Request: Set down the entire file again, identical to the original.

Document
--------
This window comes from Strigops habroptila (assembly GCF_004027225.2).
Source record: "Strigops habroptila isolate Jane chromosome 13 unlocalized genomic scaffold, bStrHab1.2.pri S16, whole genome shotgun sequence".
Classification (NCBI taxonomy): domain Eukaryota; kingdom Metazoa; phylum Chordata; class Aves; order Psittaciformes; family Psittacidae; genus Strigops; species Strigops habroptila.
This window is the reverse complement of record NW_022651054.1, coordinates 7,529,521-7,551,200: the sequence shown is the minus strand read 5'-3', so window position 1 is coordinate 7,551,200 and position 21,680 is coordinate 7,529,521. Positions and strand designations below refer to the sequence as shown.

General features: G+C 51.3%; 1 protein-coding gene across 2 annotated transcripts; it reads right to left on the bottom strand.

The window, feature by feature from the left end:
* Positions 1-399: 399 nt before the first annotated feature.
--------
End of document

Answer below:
This window comes from Strigops habroptila (assembly GCF_004027225.2).
Source record: "Strigops habroptila isolate Jane chromosome 13 unlocalized genomic scaffold, bStrHab1.2.pri S16, whole genome shotgun sequence".
Classification (NCBI taxonomy): domain Eukaryota; kingdom Metazoa; phylum Chordata; class Aves; order Psittaciformes; family Psittacidae; genus Strigops; species Strigops habroptila.
This window is the reverse complement of record NW_022651054.1, coordinates 7,529,521-7,551,200: the sequence shown is the minus strand read 5'-3', so window position 1 is coordinate 7,551,200 and position 21,680 is coordinate 7,529,521. Positions and strand designations below refer to the sequence as shown.

General features: G+C 51.3%; 1 protein-coding gene across 2 annotated transcripts; it reads right to left on the bottom strand.

The window, feature by feature from the left end:
* Positions 1-399: 399 nt before the first annotated feature.